Why have I gone to all this trouble just to reminisce of those days that I remember? I guess it is a grim reminder of who we were and what we’ve become.

TV shows for us are now plenty and at the tips of our fingers, while cartoons have literally died out, with quality taking a toll in both cases. Today, kids are fed on rubbish beyond compare and the only way out are the classic reruns on video sharing sites and one of the umpteen channels on television. Weekends are meant to splurge money, be it for movies, concerts or roaming in malls gaping at what to splurge on next. You might not even know the person living right across your hall, let alone your relatives in the city. Schools have become big business models. Fees dictates the quality and all kids are pampered or tortured to a level with needless knowledge and unhelpful assignments and exams. Shopping is a  disaster and we are spoilt for choice. Your friendly neighbourhood supermarkets have been taken over by corporate giants, with needless wastage accompanying our incessant buying. Public transport is as essential as anything, if you aren’t lucky enough to get your license (which you most probably wouldn't considering the sheer amount of luck that we carry with us). Malls and places are scattered all around, and to reach one another would be to quote Robert Frost - and miles to go before I sleep. Coming to technology, who isn’t face down looking at their mobile every two minutes? And it doesn’t end there – tablets, HD TV, HDR, laptops and console wars – we are cosntantly sucked into every vortex that cuts us off from the real world. Last, but not the least – love has lost all meaning. Relationships are dead and romance lifeless.

But let’s not tarry in what we have become. It isn’t too late to unbecome what we have become. Go out, meet friends and family, see the world beyond an artificial screen, shop at local markets, breathe some fresh air, cycle around your neighbourhood, play a game of hide and seek, create new things and for your own sake – live a little, love a little.

Sunday, November 30, 2014

I am glad I had this year

Just a month to go before the end of the year and I still can’t believe that I haven’t written a single word on this blog. Like a lot lost this year, I think this labour of love too has gone to waste. 
I think it has a lot to do with the year. Have you ever had a year when you simply hated and loved it for some reason? 2014 was that year for me. It has been the topsiest-turviest time of my life ever, yet.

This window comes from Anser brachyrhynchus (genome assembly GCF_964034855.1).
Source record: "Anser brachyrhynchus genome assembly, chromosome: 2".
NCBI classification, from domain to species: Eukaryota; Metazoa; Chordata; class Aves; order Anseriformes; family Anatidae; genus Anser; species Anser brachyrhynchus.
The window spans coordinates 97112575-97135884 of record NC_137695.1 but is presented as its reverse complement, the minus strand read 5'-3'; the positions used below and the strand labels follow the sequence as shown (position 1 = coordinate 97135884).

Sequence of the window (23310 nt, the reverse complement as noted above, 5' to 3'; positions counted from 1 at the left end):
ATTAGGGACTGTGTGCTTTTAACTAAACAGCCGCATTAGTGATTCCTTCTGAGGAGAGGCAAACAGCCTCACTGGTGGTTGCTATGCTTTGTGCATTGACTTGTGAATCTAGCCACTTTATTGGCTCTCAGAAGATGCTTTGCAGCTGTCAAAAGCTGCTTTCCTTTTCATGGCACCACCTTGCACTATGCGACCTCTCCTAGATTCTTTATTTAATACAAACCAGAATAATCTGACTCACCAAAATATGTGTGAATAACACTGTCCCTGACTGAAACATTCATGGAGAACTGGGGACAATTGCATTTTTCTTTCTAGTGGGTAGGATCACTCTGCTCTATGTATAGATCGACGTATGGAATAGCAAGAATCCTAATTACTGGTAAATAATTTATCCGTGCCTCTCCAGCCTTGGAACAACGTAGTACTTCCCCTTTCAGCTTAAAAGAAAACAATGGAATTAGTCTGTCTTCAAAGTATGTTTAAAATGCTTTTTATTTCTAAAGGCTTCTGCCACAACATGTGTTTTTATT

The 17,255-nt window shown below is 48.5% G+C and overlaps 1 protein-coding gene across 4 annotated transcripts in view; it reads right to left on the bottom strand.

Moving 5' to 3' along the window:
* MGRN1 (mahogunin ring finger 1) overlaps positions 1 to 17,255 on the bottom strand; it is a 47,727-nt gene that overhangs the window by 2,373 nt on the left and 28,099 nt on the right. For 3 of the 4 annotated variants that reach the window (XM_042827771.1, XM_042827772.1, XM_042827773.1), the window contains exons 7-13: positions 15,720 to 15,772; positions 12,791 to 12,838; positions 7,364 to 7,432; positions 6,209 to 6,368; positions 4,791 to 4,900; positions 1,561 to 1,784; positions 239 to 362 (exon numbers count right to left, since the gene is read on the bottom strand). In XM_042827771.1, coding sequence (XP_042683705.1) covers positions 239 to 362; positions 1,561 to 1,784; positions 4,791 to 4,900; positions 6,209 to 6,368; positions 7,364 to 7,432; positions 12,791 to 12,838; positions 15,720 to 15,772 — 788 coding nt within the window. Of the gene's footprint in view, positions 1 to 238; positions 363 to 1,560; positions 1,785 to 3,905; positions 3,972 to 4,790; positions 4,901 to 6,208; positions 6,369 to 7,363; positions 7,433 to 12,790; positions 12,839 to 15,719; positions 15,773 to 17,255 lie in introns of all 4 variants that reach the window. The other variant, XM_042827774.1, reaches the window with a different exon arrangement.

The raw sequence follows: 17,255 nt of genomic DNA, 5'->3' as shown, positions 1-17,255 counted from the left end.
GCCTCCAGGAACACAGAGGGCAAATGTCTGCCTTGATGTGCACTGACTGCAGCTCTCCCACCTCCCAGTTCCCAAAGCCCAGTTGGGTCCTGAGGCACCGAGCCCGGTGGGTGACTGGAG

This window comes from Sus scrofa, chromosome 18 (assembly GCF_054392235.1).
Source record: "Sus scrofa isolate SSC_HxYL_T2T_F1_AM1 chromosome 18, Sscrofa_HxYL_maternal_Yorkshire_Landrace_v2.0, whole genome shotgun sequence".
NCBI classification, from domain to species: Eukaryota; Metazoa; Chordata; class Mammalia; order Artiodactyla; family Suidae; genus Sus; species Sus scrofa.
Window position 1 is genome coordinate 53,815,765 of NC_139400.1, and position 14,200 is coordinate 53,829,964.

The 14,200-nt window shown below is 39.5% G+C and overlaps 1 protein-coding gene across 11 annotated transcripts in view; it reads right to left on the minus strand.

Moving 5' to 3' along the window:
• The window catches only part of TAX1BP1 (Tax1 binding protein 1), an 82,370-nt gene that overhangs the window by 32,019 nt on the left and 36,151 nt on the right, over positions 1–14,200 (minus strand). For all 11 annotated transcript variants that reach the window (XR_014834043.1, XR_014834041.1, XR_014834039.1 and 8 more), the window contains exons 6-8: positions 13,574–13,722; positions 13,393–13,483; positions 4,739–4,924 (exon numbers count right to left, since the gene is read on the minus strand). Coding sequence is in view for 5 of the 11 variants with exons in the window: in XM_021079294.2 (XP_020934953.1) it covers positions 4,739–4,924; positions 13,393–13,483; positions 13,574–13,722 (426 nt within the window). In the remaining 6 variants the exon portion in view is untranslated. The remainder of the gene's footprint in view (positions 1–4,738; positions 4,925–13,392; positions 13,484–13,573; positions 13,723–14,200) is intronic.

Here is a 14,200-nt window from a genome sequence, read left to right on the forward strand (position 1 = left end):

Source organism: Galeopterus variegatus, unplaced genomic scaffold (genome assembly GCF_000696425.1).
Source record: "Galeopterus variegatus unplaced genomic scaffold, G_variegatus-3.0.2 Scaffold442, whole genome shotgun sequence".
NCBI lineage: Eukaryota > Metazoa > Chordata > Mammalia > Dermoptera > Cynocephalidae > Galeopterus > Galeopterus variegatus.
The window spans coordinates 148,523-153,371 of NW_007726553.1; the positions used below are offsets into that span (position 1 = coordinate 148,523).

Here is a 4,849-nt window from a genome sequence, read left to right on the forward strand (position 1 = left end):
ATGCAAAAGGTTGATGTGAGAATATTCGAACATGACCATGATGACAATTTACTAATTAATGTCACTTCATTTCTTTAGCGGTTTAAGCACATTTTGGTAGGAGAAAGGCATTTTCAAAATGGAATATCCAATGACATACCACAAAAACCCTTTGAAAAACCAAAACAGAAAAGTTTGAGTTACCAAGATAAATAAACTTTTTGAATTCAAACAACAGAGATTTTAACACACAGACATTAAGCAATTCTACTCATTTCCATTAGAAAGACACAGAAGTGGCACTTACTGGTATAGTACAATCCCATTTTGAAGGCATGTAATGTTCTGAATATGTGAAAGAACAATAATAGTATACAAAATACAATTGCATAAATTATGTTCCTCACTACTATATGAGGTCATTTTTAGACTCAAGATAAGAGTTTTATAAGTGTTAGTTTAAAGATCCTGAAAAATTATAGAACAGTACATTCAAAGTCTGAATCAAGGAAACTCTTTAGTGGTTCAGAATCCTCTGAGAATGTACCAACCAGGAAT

Again I emphasize on the use of the word ‘yet’, because just when you think life couldn’t get any sweeter or worse, something to its extreme happens.  But all through this, you are subject to a lot of life lessons. I have learned mine. I am glad I had this year.
Thanksgiving just passed by. Although an American tradition, I believe each of us should have a thanksgiving ever year. We do not take the time to appreciate the itty-bitty details of life. I have given thanks in silence and else to them those who matter. I am glad I had this year.
We have been blinded by our own privileges. Until tragedy strikes or the untoward happens we stick to the pattern, accepting everything in a devil-may-care attitude. At my worst self, I had support I never felt before, reassuring all is never lost. I am glad I had this year.
It was a good year to cut out on those souls who you made it a point to stay in touch, but didn’t bother about anything else but them. I’ve learnt to give and receive nothing. I am glad I had this year.
Families come in all shapes and sizes. The year which began with the small world of ours has grown bigger, warmer and brighter. It has just reaffirmed my belief in love, faith and trust. I am glad I had this year.
I am not a person anymore. I am a ‘we’. Life hasn’t altered, planets haven’t misaligned and the world is as wonderful as ever. I am glad I had this year.
No matter the good or the bad, you know you have moved on. You have had your experiences, frustrations, exultations – but none of that matters until you thank your stars and say I am glad I had this year.

Monday, September 23, 2013

Uppu's smile

As far as I can remember she always had the corner room in the huge tharavad across the Mahe railway bridge and maybe around a 100 metres from the river. She'd be up at the crack of dawn, opening the windows, on the side of her bed, to the fresh smell of an early morning spell of rain, the cackling of a myriad birds and the cold winds blowing through the iron grills. The windows opening to the inner courtyard would be opened by her youngest daughter who slept in the same room along with her kids. She would then make it to the adjoining room, looking for her eldest daughter, and gently lift her legs across the maze of doorways and corridors to come on to the veranda. Large beams supported the extensive veranda with a raised platform on either sides. But her favourite seat was the reclining cane chair. It was her place to be early in the morning and late evenings, until the Maghrib azaan sounded. Sometimes her eldest daughter would bring her tea and biscuits (or eggs, banana fry, rusks) – as is ritual to have before breakfast once you got up in that tharavad – to the verandah. But otherwise she would nimbly make her way back across to the hall adjoining her room and have a seat at the dining table. Groggily, us cousins would also join her, when we were all together during vacations, to have the same tea and biscuits or eggs or banana fry or rusks. But she would see that we always got a treat when nobody was looking. She had chocolates or treats hidden under her bed or her one door almirah, and we would take it with eager hands and chomp on them when the adults would disappear from the room. All the while a mischievous warm smile on her face.